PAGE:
massive dog got a first class seat on an American Airlines flight

Mashable covered this story yesterday and updated it with some new info:

UPDATE 7:40 p.m. ET: Mashable has learned that the dog's name is Hank and he belongs to Kari Whitman, an interior designer who founded Ace of Hearts Dog Rescue in Beverly Hills, California. Hank is Whitman's support animal and, due to an illness, can only move with the aid of a cart, which explains his weight. We hope Hank enjoys many more relaxing flights in first class.
http://mashable.com/2015/10/27/fat-dog-first-class/#e4NF9ubbliq5

If the handle of his cart folds up, the cart might be within the max size restrictions for the CRJ-900s or the E175s, as he was heading to the Eagle gates at LAX (44E shown in the photo).

He's a big emotional support animal.
 
FWAAA said:
He's a big emotional support animal.
...I can say the same for mine. One of mine is very fat due to adult onset bone issues. This was due to heavy doses of steroids used to save her life from a severe illness she had when we saved her from the shelter as a puppy.

Sometimes all is not as it seems. I would rather have sat next to several pax like them than one WT or screaming baby.

Good for AA and the dogs owner for the nice accommodation.
 
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Thats  insane. If there were turbulence you would have a 250 pound dog flying around in the cabin, since I kind of doubt it was effectively utilizing a seatbelt.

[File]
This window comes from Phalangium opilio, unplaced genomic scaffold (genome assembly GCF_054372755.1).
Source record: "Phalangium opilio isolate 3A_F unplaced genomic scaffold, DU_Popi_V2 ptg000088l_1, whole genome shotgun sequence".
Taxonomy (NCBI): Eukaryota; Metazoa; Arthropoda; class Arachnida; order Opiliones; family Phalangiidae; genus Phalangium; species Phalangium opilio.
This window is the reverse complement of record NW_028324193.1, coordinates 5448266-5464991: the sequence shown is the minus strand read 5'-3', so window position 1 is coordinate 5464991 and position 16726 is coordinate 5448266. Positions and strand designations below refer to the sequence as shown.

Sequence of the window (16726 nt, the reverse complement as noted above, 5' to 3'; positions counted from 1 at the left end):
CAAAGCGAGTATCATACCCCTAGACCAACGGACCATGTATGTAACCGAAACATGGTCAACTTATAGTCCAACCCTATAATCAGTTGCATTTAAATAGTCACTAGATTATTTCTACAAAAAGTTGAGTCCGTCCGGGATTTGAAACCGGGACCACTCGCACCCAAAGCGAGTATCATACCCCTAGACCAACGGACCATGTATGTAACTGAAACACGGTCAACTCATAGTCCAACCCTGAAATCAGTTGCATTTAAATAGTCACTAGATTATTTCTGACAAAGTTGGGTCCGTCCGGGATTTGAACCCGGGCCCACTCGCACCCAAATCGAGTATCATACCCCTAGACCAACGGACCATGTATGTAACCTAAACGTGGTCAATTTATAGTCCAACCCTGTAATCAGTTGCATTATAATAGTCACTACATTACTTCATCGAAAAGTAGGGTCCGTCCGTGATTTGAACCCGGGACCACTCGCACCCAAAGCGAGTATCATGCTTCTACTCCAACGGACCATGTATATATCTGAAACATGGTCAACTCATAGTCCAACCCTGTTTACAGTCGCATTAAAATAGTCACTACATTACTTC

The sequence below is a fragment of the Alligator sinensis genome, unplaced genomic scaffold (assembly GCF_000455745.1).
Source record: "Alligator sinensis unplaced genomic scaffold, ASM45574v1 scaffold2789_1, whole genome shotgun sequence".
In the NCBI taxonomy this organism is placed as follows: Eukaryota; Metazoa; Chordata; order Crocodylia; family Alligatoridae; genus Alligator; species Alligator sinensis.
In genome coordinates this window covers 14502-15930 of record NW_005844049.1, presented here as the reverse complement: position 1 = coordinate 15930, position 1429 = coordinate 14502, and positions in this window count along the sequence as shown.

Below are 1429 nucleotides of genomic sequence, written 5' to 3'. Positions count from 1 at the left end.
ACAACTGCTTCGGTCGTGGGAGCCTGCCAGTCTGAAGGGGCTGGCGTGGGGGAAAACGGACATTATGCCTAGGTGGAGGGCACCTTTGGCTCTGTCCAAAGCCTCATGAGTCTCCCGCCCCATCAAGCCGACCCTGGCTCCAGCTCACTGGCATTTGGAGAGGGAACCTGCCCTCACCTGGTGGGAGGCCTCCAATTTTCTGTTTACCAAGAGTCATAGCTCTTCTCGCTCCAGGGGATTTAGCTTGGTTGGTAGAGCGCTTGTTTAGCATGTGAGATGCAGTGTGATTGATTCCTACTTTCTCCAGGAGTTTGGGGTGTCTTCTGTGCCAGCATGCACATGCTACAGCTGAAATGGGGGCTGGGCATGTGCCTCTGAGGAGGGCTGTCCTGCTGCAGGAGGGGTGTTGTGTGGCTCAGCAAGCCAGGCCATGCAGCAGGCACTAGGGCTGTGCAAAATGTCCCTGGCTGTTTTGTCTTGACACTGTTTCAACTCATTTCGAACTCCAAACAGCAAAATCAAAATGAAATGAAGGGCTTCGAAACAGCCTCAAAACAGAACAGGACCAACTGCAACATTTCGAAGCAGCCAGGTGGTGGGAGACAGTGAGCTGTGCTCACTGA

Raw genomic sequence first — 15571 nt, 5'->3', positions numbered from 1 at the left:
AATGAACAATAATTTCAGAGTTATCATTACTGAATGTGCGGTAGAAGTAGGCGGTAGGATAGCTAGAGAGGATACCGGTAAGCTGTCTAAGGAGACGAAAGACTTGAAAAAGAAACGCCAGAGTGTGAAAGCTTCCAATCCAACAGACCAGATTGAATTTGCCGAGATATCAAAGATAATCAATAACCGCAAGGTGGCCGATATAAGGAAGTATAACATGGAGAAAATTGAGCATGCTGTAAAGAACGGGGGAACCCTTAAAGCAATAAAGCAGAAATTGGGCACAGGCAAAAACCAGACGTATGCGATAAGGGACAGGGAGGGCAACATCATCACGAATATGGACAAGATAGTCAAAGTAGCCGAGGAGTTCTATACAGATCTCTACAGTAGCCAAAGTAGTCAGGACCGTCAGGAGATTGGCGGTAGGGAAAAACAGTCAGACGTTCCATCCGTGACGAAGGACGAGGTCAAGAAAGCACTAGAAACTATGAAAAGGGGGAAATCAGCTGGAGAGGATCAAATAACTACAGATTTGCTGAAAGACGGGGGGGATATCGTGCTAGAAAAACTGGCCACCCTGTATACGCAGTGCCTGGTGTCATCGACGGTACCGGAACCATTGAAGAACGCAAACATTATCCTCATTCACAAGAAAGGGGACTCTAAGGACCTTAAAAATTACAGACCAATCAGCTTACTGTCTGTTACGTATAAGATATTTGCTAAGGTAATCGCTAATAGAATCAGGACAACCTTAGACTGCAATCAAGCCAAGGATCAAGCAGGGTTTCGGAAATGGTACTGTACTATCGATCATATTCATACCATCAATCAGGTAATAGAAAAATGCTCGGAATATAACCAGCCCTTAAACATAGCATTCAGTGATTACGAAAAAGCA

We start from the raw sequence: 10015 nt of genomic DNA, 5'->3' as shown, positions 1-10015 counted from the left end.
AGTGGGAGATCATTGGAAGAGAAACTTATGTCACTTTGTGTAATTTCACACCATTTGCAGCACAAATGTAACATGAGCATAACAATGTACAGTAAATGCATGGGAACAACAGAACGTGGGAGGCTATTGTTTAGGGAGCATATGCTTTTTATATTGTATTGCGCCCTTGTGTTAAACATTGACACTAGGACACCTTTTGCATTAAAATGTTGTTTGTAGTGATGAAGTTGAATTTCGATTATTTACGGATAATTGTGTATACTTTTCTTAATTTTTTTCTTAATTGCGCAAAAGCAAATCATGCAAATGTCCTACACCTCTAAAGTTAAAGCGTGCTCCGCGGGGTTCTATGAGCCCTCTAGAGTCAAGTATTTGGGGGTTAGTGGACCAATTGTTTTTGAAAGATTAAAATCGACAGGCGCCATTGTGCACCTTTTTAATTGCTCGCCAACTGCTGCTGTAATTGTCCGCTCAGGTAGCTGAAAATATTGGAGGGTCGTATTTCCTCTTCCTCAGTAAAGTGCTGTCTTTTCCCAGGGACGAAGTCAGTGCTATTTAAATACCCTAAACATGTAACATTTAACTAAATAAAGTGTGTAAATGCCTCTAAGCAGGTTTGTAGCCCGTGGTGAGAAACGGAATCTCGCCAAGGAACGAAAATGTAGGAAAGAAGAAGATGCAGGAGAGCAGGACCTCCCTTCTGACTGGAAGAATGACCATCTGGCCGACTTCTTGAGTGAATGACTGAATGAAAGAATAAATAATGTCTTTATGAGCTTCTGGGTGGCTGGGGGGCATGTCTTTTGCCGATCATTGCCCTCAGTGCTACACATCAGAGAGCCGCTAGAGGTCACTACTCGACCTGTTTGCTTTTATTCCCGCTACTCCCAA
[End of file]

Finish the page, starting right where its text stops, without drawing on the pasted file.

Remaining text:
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D7571987 said:
Unsafe for everyone else to make one nutcase woman happy. 
 
I agree, but not all service animals are there because of "nutcases."  
 
No one challenges a genuinely trained seeing-eye dog (usually a good-sized German Shepherd) being in the cabin unrestrained.  They are NEVER a behavior problem, but what happens when those flights encounter bad turbulence.  Unrestrained, those seeing-eye dogs are just as much a danger to everyone nearby as the animals belonging to the nutcases.
 
How do you balance safety needs when the passenger is not a "nutcase"?
 
D7571987 said:
Thats  insane. If there were turbulence you would have a 250 pound dog flying around in the cabin, since I kind of doubt it was effectively utilizing a seatbelt. 
 
 
nycbusdriver said:
 
I agree, but not all service animals are there because of "nutcases."  
 
No one challenges a genuinely trained seeing-eye dog (usually a good-sized German Shepherd) being in the cabin unrestrained.  They are NEVER a behavior problem, but what happens when those flights encounter bad turbulence.  Unrestrained, those seeing-eye dogs are just as much a danger to everyone nearby as the animals belonging to the nutcases.
 
How do you balance safety needs when the passenger is not a "nutcase"?
This emotional support animal crap has gone way too far.  I was sitting in DFW terminal one day and two women behind me were talking about the small dog one of them was carrying in her arms.  The friend asked her what they charged her because she knew there was a charge for animals in the cabin.  The dog owner replied, "Oh, there's no charge because he's an emotional support animal.  My doctor will write any note I ask him too; so, that way I don't have to pay the charge that would be imposed."